The Lost Imperialist: Lord Dufferin, Memory and Mythmaking in an Age of Celebrity by Andrew Gailey, book review

The rise of an iron-fisted liberal imperialist
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The Independent Culture

Andrew Gailey was a housemaster at Eton and is now its Vice-Provost. The subject of his biography, Lord Dufferin (1826-1902), an Anglo-Irish landowner, himself went to Eton, where his fag was the future Prime Minister Lord Salisbury.

Exploiting such contacts and a well-honed charm, Dufferin enjoyed a brilliant diplomatic career. He was British ambassador to St Petersburg, Constantinople, Rome and Paris as well as Governor General of Canada and Viceroy of India. En route he ascended the ranks of the peerage, finishing as the Marquess of Dufferin and Ava. In short, this book tells the rise of a Victorian posh boy.

It is, however, a story with a tragic denouement and unexpected psychological twists, skilfully unravelled by Gailey, whose research has been prodigious. Dufferin had an exceptionally passionate relationship with his mother Helen, who was one of the "Three Graces", the beautiful grand-daughters of the dissolute playwright-politician Richard Brinsley Sheridan.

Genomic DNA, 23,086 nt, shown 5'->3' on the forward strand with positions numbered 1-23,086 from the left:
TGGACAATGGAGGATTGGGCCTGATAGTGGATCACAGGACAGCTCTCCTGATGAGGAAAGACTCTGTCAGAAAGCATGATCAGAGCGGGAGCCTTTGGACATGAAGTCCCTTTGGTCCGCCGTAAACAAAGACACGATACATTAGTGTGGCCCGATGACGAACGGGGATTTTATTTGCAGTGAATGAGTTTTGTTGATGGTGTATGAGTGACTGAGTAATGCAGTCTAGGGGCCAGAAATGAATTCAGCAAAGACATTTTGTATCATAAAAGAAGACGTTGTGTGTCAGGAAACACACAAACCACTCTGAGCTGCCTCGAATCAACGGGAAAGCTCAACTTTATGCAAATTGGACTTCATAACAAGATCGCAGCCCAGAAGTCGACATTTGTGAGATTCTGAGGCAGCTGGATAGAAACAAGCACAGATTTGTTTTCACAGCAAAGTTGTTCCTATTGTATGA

Dufferin spent his life trying to live up to her high expectations. Thus he idealised her memory, enshrined in Helen's Tower, which he built on his estate at Clandeboye. He became trapped in an artificial persona, pretending to effortless superiority when he was often racked by self-doubt. And he mythologised his ancestry, expunging all trace of the Sheridan who, when asked his name on being found drunk in the gutter, replied: "Wilberforce."

Gailey makes rather too much of all this. Still, a convincing depiction of the man and his career does emerge. The lisping young dandy in his sky-blue tailcoat and yellow silk gloves won a reputation for courage with his account of sailing into Arctic waters. The high church romantic who relieved distress during the Irish famine came to blame it on the fecklessness of the inhabitants. And the diplomat showed how much patrician polish could achieve. Before Canada was linked by rail, he did much to bind the confederation together by establishing himself as its quasi-king. Back in Europe he captivated everyone from Bismarck to the Tsar.

Dufferin demonstrated how iron-fisted a liberal imperialist could be when, in 1886, he executed Lord Randolph Churchill's policy of seizing Upper Burma, which prompted bloody guerrilla resistance.

The career of the first Marquess ended disastrously. Innocent but improvident, he was caught up in a ruinous financial scandal and he lost two sons in the Boer War. This scholarly book does him ample justice.

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